But when we see Dafoe pondering the autopsy report, this, too, is a flashback. He's in the cabin at the time, but at least some of his conversations with her must be colored by this knowledge. But which conversations? Practically every one of Dafoe's reactions to something extreme, before Antichrist really approaches the concept of extremity with its eyes wide open, is unusual in its distance. His wife's early cruelty is absorbed by his role as a professional therapist, which, fair enough, but Antichrist is a horror film not just of the psychological variety, but of the supernatural variety as well, and it is Dafoe who is confronted by an eviscerated fox who speaks to him, saying "Chaos reigns." His reaction to this is something less than what you might expect. This experience is also absorbed, somewhere, somehow. It could be that he's simply taking the fox's rebuke to heart, given that his own attempts to rationally chart out his wife's progress and psychology through her grief aren't panning out exactly as he was positive they would, and plus here's this fox talking to him, basically proving the point it's making at the exact time it's making it. Dafoe's own reserve is maybe based half in professionalism -- Gainsbourg's his wife, but also, as he points out again and again, his patient -- and half in the guilt that is driving his wife mad.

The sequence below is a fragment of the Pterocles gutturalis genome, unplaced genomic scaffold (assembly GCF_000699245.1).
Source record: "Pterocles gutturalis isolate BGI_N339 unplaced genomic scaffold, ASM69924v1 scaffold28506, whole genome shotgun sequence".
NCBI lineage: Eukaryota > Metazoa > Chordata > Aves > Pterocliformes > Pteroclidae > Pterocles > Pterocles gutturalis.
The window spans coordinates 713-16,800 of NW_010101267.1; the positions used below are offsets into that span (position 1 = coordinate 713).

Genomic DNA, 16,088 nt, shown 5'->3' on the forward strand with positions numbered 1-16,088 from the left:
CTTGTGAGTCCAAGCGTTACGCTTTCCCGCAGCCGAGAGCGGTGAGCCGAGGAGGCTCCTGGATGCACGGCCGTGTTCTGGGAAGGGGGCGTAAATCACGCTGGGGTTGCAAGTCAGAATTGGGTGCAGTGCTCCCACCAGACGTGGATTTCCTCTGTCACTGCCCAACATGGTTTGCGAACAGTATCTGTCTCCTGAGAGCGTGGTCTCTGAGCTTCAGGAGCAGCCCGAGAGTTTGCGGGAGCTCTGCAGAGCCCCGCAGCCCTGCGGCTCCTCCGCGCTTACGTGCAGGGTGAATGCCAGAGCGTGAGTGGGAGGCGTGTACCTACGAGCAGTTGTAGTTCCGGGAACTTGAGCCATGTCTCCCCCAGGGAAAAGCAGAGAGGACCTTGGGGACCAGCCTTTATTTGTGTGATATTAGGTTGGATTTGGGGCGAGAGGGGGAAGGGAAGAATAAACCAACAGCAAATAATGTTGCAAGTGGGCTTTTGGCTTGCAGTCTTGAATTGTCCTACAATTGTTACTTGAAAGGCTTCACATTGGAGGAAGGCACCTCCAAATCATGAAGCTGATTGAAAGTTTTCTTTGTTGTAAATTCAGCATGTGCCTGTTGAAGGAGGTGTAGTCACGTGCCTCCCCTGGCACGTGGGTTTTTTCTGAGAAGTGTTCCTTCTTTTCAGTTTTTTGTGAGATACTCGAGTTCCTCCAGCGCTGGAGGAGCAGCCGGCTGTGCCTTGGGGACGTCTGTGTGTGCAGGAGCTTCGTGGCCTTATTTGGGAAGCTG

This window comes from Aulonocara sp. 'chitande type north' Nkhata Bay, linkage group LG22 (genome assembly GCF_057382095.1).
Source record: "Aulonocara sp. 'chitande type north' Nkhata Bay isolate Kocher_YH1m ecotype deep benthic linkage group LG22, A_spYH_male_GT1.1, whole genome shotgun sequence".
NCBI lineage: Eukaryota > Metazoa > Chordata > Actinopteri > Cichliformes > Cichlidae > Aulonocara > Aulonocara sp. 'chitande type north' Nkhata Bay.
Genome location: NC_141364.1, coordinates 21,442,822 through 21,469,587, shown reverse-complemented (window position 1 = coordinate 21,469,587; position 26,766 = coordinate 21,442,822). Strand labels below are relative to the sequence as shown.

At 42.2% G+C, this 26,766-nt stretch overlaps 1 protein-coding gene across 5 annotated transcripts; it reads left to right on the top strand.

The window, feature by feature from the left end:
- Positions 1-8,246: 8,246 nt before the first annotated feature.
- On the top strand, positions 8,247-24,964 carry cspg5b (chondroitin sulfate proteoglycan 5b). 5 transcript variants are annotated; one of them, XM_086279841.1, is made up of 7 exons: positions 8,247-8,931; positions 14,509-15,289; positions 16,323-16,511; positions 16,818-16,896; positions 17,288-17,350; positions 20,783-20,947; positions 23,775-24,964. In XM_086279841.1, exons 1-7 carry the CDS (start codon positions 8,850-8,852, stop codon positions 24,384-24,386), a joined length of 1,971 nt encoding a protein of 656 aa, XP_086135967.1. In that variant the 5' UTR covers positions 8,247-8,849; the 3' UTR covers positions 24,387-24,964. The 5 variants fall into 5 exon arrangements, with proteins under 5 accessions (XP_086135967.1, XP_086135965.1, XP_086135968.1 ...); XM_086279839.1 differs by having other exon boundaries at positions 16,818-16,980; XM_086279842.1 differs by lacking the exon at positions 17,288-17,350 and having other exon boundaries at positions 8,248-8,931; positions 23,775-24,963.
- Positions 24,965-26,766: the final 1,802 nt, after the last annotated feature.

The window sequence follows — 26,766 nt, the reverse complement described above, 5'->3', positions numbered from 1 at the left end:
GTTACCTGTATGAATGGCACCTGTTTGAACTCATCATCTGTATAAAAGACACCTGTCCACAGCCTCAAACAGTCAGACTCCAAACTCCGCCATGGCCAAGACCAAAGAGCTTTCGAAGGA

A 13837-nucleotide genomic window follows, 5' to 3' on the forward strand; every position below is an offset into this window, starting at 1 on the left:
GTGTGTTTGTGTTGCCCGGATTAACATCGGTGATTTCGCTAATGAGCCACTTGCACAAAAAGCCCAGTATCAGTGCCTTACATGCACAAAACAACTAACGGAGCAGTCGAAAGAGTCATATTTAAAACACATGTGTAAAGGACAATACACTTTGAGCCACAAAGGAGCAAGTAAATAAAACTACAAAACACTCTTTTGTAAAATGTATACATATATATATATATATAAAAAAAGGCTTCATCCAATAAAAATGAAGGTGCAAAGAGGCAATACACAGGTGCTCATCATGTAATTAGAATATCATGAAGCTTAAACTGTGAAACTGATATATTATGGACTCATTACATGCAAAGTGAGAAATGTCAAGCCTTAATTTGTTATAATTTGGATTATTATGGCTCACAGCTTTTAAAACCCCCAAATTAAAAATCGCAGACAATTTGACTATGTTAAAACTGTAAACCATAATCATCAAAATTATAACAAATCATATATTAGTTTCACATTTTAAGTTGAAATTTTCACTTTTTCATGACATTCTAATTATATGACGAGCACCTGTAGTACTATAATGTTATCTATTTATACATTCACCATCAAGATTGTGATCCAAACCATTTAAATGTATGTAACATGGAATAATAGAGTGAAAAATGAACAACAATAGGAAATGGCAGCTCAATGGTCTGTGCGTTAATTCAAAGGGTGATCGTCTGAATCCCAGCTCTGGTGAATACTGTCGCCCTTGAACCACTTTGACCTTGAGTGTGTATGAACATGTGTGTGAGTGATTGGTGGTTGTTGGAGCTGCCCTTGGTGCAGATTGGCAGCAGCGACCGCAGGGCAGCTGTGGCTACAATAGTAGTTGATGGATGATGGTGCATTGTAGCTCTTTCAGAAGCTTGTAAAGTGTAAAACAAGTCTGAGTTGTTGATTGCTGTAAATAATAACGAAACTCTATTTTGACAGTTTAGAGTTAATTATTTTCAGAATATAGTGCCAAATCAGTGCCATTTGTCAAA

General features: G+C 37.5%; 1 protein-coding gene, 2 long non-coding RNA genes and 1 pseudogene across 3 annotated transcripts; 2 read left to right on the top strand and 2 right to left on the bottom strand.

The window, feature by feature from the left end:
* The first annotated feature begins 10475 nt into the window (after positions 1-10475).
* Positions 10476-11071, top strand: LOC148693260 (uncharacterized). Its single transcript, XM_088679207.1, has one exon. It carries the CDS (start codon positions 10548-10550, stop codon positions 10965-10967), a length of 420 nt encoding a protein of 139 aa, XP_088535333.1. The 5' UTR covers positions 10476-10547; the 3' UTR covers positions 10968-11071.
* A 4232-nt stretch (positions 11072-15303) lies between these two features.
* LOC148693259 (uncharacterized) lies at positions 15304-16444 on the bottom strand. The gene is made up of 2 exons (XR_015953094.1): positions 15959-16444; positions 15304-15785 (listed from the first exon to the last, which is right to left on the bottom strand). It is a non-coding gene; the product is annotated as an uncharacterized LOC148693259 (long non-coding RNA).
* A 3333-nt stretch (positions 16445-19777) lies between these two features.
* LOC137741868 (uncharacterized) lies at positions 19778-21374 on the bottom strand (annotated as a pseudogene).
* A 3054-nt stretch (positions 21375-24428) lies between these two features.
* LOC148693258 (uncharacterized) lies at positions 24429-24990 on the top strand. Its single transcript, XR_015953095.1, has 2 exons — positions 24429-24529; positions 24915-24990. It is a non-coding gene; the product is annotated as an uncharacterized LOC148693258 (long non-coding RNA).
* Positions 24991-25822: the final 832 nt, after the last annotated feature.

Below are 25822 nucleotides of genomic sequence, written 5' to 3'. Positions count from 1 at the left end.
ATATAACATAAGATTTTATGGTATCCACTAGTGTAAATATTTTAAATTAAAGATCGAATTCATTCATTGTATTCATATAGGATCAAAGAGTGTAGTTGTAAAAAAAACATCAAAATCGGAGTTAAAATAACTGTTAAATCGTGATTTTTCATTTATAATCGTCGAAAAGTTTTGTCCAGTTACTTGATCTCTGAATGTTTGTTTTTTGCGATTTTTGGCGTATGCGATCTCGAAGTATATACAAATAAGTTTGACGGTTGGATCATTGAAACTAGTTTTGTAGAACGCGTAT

The guilt Gainsbourg feels is only in part of the variety that any parent would likely feel, rationally or not, under the circumstances, but also mainly and specifically from her own sexual desire, which led to the physical act, which left her and Dafoe insensible and therefore oblivious to their son's walk to doom. It's interesting that we're not shown who instigates the sex. Based on Gainsbourg's breakdown, and the source of it, it might be safe to assume she did. Not that it would matter in the least, as far as how she should feel about it, as opposed to what she does, but it's left an open question in any event. For his part, Dafoe refuses to blame her, and reminds her that he was there, too. She perhaps comes around to his point of view when the film follows Gainsbourg into madness and shows her final attempt to (violently) have sex with her husband descend into hell. The couple have sex often in the film, against Dafoe's better therapeutic judgment, because Dafoe says that he can appreciate that she finds it to be a distraction. For more reasons than just that one, "distraction" is probably the word Gainsbourg is prepared to forever associate with sex, and so she finally decides to blame sex itself, maybe, and she grabs a log and smashes her husband's erect penis, shocking him into unconsciousness. More follows, which I won't get into, but it's interesting to me that in all the hubbub that kicked up around Antichrist and its very graphic nature, the subsequent self-mutilation of her own genitals is the one always pointed to, when by my count two separate, and opposite, pairs of genitalia are pretty badly mistreated. I found one no less horrifying than the other but what happens to Dafoe is somehow not a step too far, but what Gainsbourg does to herself is. If Antichrist is misogynistic, as it's often charged with being, and with some reason, it maybe clears the path to judgment if you limit your disgust to the mistreatment of just the one gender.